Jobs

Every American who wants to work should be able to get a job. When stable employment is available to all, it improves the welfare of the country not only because more people are working, but because at full employment, employers have to compete for personnel, raising wages for workers more broadly. Moreover, workers of color and those without four-year college degrees—who have substantially higher unemployment—gain the most when the economy approaches genuine full employment. To make employers genuinely value their low- and middle-wage workers—no matter where they live or what credentials they hold—lawmakers must pursue policies that make more jobs available, and reduce barriers to employment.

EARN groups develop and advocate for policies that will create good jobs, such as investments in infrastructure and responsible economic development programs, tailoring programs target underserved communities and areas of high unemployment. They also work to reduce barriers to employment by supporting workforce development programs with good labor standards, sector partnerships, and policies such as ban-the-box that help formerly incarcerated individuals rejoin the workforce. Lastly, EARN groups’ work to strengthen state unemployment insurance programs, so that unemployed workers have support when looking for a new job.

Publications

Hour Crisis: Unstable Schedules in the Los Angeles Retail Sector

The retail sector is an integral part of the Los Angeles landscape with almost half a million
workers in the county, and 147,157 workers in the city. Retail makes up one-tenth of
the private sector workforce in the county and is its second largest employer. Yet more
than half of the county’s workforce earn low wages. In the past few years, local and
statewide policies have focused on transforming low-wage work, including a raise in the
minimum wage, increased worker protections, and required paid time off. Despite the
statewide strengthening of workers’ rights protections, the unreliable hours and unpredictable
schedules endemic in the retail industry mean these benefits become inaccessible
to many workers. In part, the retail industry relies on scheduling practices that are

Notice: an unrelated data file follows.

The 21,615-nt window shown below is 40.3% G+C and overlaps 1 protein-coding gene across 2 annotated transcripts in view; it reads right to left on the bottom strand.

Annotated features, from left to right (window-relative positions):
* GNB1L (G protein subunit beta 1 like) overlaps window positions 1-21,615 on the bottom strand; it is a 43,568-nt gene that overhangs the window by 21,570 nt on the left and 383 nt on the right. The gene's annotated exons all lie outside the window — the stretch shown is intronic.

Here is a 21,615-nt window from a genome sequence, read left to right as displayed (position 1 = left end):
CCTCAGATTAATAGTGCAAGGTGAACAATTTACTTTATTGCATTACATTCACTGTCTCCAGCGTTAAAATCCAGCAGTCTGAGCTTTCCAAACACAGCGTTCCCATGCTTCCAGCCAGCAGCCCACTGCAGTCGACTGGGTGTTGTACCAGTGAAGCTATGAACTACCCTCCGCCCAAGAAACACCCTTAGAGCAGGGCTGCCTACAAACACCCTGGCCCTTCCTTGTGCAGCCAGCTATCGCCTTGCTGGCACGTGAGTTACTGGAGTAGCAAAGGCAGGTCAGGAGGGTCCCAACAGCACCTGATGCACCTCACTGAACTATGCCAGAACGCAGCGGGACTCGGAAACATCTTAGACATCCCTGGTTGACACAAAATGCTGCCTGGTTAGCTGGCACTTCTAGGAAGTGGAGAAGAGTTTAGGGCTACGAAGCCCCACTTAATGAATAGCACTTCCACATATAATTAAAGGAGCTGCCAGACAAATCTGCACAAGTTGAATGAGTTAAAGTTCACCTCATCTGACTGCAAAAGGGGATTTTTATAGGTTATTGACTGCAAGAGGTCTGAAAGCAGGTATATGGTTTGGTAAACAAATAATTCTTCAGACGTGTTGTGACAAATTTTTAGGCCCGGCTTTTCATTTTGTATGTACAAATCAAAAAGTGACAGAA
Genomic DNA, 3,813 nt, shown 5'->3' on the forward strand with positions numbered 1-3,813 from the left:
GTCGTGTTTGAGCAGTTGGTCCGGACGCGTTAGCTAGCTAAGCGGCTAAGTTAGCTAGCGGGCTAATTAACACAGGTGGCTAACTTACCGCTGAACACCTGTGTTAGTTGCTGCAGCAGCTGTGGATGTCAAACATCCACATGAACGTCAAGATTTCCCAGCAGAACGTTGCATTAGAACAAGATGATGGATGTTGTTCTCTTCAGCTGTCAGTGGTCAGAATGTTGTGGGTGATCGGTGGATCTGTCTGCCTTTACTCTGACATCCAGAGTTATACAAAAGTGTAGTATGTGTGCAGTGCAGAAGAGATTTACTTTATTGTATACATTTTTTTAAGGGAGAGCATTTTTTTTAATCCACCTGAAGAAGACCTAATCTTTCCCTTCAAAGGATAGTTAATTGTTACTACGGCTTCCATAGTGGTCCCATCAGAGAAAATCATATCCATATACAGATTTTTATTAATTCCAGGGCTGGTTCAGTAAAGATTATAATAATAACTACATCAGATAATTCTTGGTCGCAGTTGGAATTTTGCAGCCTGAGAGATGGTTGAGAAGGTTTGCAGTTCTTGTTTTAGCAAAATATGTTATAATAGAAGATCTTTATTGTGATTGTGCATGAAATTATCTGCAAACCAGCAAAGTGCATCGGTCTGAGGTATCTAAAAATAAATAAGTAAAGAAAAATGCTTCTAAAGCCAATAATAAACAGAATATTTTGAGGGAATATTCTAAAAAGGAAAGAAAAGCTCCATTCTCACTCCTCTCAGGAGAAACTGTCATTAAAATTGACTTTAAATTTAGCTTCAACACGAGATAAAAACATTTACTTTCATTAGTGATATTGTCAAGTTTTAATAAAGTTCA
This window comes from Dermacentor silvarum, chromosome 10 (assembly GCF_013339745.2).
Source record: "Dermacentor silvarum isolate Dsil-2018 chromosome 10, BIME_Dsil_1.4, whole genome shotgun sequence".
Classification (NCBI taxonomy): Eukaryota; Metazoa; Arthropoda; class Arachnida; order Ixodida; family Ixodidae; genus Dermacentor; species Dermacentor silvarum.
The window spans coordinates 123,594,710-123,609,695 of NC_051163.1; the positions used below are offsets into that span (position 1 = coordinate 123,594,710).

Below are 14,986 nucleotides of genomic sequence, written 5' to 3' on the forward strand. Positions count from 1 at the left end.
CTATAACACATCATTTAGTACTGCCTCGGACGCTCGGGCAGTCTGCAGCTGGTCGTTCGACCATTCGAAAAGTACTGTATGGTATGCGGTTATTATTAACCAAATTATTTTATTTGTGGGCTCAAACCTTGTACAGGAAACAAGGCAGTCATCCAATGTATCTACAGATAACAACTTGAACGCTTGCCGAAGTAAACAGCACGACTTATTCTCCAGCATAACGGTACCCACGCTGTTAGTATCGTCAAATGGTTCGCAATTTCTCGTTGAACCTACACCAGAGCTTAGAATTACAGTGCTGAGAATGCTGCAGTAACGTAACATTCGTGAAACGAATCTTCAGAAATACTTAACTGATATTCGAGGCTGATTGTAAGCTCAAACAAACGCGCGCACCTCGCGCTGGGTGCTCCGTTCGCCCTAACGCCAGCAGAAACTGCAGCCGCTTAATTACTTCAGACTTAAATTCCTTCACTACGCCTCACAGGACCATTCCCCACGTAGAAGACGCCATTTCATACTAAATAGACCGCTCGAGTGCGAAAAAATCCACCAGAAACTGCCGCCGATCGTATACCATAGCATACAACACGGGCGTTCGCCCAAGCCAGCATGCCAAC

not good for workers, such as forcing them to wait for their weekly schedules with only
a few days notice. These practices not only undercut workers’ hours and their expectations
thereof, but also their incomes, and can make it nearly impossible for workers to
realize full and healthy lives.

Hour Crisis: Unstable Schedules in the Los Angeles Retail Sector explores worker hours
and scheduling practices for “frontline floor” staff that include salespersons, cashiers,
stockers, and food workers in large and chain stores. We used a participatory and research
justice approach and worked with students, workers, and community partners to
collect and analyze the data. Using mixed-sampling methodology, we collected a total
of 818 surveys. In addition, we analyzed government data and conducted an extensive
review of existing policy and academic literature on the topic.

States with joint-employer shield laws are protecting wealthy corporate franchisers at the expense of franchisees and workers

As of 2018, at least 18 states have enacted joint-employer shield laws specifically designed to protect one very wealthy special interest group: corporate franchisers. Corporate franchisers are the big companies—like McDonalds, or Marriott, or Carl’s Junior—that use the franchise business model, in which oftentimes small-business owners (the franchisees) pay for the rights to use the company’s trademarks, services, and products. These state joint-employer laws are intended to shield the corporate owners of the franchise from bearing joint responsibility with their franchisees for complying with minimum wage, overtime, health and safety, and other laws applicable to the employees who work at the franchisee’s stores. In simple terms, the joint-employer shield laws preclude applying the joint-employer legal doctrine to hold franchisers jointly responsible for violations of employee rights.